Haiti: MSF Teams Going Mobile to Reach More Patients
January 22, 2010
Haiti 2010 © Julie Remy
An MSF psychologist interviews patients at the Martissant health facility in Port-au-Prince.
In the aftermath of the January 12 earthquake in Haiti, Port-au-Prince’s working hospitals were flooded with people with serious injuries that required immediate emergency care. Those who either couldn’t reach a medical facility or who were contending with more routine illnesses often went without treatment. In recent days, however, while continuing to perform operations at its fixed sites, Doctors Without Borders/Médecins Sans Frontières (MSF) has started sending mobile teams into communities in and around the capital to search for people with conditions that could deteriorate rapidly if they go untreated.
The day they started working in Port-au-Prince, MSF mobile teams found approximately 200 people who needed help cleaning or stitching up wounds, changing dressings, or finding more specialized care. In the nearby coastal towns of Leogâne and Grand-Goâve, the teams found dozens of injured people and referred them to hospitals where they could get the attention they needed. MSF is now expanding these programs to reach into other areas as well.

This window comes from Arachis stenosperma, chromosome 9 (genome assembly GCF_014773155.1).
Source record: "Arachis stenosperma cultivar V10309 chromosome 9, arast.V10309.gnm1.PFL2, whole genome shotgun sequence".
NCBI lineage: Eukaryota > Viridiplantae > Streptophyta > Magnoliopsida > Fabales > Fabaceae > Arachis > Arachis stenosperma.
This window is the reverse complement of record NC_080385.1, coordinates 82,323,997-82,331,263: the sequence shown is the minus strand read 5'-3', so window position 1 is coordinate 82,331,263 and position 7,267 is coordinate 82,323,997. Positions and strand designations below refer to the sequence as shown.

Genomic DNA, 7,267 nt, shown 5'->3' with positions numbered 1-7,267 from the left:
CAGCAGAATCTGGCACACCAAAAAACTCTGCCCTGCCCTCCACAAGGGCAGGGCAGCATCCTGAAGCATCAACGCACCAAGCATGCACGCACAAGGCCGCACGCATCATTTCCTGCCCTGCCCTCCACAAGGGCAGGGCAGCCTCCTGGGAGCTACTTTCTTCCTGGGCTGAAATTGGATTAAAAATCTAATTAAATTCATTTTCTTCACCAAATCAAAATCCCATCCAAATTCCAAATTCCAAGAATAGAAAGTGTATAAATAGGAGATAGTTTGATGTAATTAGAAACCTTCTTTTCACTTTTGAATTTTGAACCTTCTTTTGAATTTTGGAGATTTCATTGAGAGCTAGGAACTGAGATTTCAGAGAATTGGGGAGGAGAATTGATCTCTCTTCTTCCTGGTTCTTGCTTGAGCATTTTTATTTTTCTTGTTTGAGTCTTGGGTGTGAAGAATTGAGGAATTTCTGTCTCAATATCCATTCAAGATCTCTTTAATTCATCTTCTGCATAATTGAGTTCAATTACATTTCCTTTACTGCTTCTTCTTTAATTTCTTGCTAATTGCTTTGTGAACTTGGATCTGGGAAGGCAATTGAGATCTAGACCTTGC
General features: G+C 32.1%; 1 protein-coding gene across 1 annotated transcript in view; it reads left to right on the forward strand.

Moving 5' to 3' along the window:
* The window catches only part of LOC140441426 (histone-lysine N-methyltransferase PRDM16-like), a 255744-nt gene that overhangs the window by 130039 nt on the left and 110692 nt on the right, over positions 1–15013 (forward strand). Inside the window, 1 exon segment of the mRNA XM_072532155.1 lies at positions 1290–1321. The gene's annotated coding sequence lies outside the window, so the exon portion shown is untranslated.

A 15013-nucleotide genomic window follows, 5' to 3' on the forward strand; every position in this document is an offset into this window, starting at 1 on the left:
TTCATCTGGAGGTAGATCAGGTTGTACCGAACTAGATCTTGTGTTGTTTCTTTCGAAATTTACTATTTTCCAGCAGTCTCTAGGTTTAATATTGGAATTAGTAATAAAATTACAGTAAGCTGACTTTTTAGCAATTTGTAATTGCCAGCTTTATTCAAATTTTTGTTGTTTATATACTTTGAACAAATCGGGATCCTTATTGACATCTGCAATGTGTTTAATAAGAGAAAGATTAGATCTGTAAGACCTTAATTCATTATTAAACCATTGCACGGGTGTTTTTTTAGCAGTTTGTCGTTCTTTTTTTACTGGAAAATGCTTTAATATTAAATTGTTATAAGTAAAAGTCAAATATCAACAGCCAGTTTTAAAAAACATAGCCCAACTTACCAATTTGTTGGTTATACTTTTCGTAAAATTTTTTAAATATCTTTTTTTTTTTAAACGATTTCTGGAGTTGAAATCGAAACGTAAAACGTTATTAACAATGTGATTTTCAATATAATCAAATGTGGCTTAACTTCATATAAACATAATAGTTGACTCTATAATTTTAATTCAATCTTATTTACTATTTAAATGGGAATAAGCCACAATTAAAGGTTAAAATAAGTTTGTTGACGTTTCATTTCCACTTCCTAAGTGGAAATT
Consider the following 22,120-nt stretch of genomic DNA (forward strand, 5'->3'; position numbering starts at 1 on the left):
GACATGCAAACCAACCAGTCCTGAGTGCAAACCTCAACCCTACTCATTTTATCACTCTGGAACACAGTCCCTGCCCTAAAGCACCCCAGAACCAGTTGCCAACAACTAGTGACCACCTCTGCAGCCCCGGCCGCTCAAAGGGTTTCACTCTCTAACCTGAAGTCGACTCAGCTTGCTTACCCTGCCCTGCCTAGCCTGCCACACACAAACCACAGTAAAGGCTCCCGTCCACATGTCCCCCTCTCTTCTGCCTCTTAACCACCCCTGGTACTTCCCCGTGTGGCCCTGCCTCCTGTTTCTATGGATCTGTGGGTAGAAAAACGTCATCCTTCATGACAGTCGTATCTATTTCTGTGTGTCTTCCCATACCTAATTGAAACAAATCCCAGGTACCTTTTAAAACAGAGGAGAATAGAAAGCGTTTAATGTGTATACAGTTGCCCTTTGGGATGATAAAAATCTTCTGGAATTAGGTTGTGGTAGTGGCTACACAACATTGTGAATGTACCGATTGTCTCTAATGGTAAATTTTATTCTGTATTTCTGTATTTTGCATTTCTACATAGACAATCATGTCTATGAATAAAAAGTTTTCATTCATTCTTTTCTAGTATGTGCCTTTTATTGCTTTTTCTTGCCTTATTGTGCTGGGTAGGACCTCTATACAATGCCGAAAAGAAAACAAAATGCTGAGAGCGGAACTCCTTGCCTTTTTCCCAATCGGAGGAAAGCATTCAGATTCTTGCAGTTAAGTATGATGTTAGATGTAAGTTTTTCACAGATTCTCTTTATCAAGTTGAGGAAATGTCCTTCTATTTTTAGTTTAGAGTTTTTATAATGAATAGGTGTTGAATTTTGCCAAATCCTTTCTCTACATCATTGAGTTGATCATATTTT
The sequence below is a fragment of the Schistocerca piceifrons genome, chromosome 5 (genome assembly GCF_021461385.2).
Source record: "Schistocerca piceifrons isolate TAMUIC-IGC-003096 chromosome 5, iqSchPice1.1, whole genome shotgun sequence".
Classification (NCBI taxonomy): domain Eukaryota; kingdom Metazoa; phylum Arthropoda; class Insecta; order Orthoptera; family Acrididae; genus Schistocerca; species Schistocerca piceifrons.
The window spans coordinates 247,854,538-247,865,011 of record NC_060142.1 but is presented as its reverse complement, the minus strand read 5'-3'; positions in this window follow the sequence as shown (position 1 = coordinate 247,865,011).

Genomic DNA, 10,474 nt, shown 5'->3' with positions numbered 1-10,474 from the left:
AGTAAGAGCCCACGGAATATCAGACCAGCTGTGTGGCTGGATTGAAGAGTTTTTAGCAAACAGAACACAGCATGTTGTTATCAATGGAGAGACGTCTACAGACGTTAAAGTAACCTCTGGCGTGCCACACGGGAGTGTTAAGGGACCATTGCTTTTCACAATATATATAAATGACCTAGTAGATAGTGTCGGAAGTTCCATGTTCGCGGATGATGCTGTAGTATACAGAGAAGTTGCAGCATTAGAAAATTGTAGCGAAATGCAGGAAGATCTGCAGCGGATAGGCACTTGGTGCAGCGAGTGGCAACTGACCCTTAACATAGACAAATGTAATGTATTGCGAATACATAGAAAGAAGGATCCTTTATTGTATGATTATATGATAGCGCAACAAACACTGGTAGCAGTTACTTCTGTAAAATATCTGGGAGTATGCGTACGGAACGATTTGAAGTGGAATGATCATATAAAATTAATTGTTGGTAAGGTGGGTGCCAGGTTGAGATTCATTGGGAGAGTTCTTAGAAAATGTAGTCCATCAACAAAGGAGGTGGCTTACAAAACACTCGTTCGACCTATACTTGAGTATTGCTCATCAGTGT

There is still a profound need for major medical interventions, however. In one of the poorest sections of Port-au-Prince, the Cite Soleil slum, MSF has been performing up to 30 surgical operations per day. Teams there are seeing more people with gunshot or machete wounds, but Marie-Christine Ferir, one of MSF's emergency coordinators, notes that despite a perceptible increase in tension, the numbers remain relatively low—three per day, on average. "Well before this earthquake this was a very deprived area, with many social problems and a history of violence,” she says. “Clearly, tensions will be further amplified by the stresses from this quake."
Other MSF teams continue to look for suitable facilities in which to treat and house their patients. The powerful tremor that hit Haiti on Wednesday morning—along with two smaller ones Thursday—complicated what was already a pressing need. Two MSF hospitals in Port-au-Prince and one in Leogâne had to be evacuated because they were no longer safe. Patients had to be put in tents; roughly 100 of them will move into the inflatable hospital MSF is currently in the process of building.
MSF has significantly augmented its staff on the ground with dozens of new volunteers, but locating all of its Haitian staff members was a profound challenge. Hundreds of Haitians were working with MSF when the quake struck. Despite everything that has happened to their homeland and their communities, most are back on the job. With great appreciation, MSF wishes to recognize their resolve and their dedication. Sadly, however, MSF members around the world have come to realize that four of our Haitian colleagues were killed, as were four former colleagues. As of this writing, six Haitian staff members remain unaccounted for.
Haiti Earthquake 2010